Parades and celebrations[edit]

Different parades are held during the novena to the Our Lady. These events are open to the public, with coverage on radio and television as well as on online streaming. The Saturday following the Translacion, the citywide Marian Youth Congress is held, gathering young people from the city and region to share and strengthen their faith.

During the Sunday after the Traslacion, the majorettes, CAT, and Drum and Lyre Corps, plus marching bands, exhibit their dancing, music playing, and silent drill at the Robredo Coliseum, with the best in each category being announced at the end of the day's events. On the Tuesday before the Fluvial Procession, the Regional Cheer-dance Competition is held at the Robredo Coliseum, with almost all of the schools and universities in Bicol participating in the event.

On Wednesday, school contingents of the Boy Scouts and Girl Scouts of the Philippines, from elementary, high schools and senior high schools from all over the Bicol Region together with their school Drum and Lyre corps, drum majors and majorettes parade in the daylong, Regional BSP/GSP and Drum and Lyre Corps parade and competition at the Plaza Quezon. Awards are given to the best contingents and DLCs which have distinguished themselves.

On Thursday, the Civic Parade of the Government workers, and different associations and organizations in Bicol, along with the Float Parade that is joined by hundreds of floats honoring Ina, is held in the morning. In recent years, this has been followed in the afternoon by a street dance competition between schools in the city and the region at Plaza Quezon. The best float of the morning and the champion of the afternoon ritual dance showdown are awarded after the events.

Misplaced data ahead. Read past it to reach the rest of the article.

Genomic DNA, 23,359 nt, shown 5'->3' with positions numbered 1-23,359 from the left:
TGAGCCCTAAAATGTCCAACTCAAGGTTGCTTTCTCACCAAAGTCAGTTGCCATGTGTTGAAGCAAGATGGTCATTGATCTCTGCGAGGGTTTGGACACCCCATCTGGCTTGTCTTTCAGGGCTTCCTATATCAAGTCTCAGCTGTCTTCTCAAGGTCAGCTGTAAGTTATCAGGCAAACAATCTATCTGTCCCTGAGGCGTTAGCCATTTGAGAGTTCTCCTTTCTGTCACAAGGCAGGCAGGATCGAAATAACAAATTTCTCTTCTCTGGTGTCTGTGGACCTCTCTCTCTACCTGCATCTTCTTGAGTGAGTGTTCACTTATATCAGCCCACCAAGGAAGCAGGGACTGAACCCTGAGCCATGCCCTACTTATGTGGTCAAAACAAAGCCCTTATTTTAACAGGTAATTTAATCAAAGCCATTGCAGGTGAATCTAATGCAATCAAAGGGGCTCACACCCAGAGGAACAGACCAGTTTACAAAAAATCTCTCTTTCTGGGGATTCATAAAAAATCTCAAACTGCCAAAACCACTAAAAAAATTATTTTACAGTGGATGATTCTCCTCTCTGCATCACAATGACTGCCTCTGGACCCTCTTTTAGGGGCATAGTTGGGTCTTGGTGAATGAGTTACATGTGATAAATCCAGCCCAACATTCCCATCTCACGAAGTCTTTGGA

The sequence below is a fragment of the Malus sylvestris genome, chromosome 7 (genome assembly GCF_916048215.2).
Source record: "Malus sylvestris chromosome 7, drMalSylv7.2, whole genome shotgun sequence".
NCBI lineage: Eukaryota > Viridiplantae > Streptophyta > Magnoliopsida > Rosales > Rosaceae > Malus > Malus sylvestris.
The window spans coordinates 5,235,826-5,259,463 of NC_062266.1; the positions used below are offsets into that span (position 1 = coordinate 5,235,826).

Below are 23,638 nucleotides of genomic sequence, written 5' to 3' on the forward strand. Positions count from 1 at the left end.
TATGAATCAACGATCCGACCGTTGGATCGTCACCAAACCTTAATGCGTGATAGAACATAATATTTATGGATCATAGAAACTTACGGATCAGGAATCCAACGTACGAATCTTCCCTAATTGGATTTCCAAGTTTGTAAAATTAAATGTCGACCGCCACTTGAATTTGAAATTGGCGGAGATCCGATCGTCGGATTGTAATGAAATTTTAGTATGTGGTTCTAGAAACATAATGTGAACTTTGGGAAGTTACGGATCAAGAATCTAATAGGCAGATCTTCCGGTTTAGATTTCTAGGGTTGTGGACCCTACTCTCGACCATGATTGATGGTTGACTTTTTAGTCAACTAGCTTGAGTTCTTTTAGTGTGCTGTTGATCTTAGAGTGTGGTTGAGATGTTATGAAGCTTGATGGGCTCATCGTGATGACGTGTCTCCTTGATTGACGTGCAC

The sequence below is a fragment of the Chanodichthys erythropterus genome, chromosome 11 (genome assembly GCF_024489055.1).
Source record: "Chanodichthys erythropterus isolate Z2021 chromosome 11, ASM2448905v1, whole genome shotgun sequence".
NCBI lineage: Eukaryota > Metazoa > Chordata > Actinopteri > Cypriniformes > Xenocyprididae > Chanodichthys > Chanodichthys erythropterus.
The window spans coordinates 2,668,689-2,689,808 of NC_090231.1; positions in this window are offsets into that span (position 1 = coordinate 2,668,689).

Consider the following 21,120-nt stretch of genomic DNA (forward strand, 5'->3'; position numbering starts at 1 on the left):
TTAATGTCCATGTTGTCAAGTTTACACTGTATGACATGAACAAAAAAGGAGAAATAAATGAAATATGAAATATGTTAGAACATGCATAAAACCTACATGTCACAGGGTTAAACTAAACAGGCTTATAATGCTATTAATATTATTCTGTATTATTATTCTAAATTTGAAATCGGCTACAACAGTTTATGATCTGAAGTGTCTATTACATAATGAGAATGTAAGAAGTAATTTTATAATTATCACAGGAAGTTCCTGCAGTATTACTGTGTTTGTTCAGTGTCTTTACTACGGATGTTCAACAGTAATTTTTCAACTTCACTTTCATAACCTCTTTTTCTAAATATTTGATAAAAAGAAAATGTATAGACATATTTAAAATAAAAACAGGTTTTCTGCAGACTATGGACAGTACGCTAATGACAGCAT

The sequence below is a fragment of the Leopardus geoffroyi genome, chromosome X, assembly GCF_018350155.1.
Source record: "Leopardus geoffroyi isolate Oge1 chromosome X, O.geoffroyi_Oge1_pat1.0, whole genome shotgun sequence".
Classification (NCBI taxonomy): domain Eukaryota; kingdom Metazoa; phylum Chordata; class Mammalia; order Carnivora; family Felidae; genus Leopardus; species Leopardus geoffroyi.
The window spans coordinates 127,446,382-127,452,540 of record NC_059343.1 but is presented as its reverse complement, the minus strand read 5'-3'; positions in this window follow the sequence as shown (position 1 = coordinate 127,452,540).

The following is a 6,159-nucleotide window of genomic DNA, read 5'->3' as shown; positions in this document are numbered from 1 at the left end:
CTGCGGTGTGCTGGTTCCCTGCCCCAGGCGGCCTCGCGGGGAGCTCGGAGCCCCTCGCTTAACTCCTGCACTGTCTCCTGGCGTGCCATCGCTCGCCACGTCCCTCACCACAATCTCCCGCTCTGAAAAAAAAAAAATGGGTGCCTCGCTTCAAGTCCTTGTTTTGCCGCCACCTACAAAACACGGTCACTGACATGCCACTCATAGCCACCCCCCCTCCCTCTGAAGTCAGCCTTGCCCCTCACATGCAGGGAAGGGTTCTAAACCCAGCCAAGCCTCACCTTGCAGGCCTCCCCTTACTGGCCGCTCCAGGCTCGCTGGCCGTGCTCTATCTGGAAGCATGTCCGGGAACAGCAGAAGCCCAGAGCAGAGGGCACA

On Friday, the popular and century-old military parade, performed by all high schools, senior high schools, colleges and universities of the Bicol region, as well as service personnel of the Philippine National Police, the Armed Forces of the Philippines, the Philippine Coast Guard and the Bureau of Fire Protection, parade in the major streets of Naga City. It is considered to be the longest military parade outside Manila due to its daylong, sometimes going past sundown, parade, and is one of the largest to be held in Southeast Asia, with an estimated 70,000 marchers, mostly youth and university cadets and students together with athletes. Dubbed the Bicol Region Military Parade, it is considered one of the highlights of the celebrations, with the mayor of Naga acting as the reviewing officer. Awards and decorations are handed out to the best contingents and bands at the end of the long parade.[citation needed]

Fluvial Procession[edit]

Fluvial Procession during Penafrancia Festival on the eve of the feast of Our Lady of Penafrancia.

A fluvial procession at the end of the novena caps the feast. Following a farewell service at the Naga Metropolitan Cathedral, the images are both carried through the streets and then in a pagoda (the Filipino term for a decorated shrine-barge, usually with more than one tier, used in fluvial processions) on its return journey to the minor basilica, where a Pontifical Mass is held. Along the route, people shout "¡Viva La Virgen!" and people wave handkerchiefs and towels.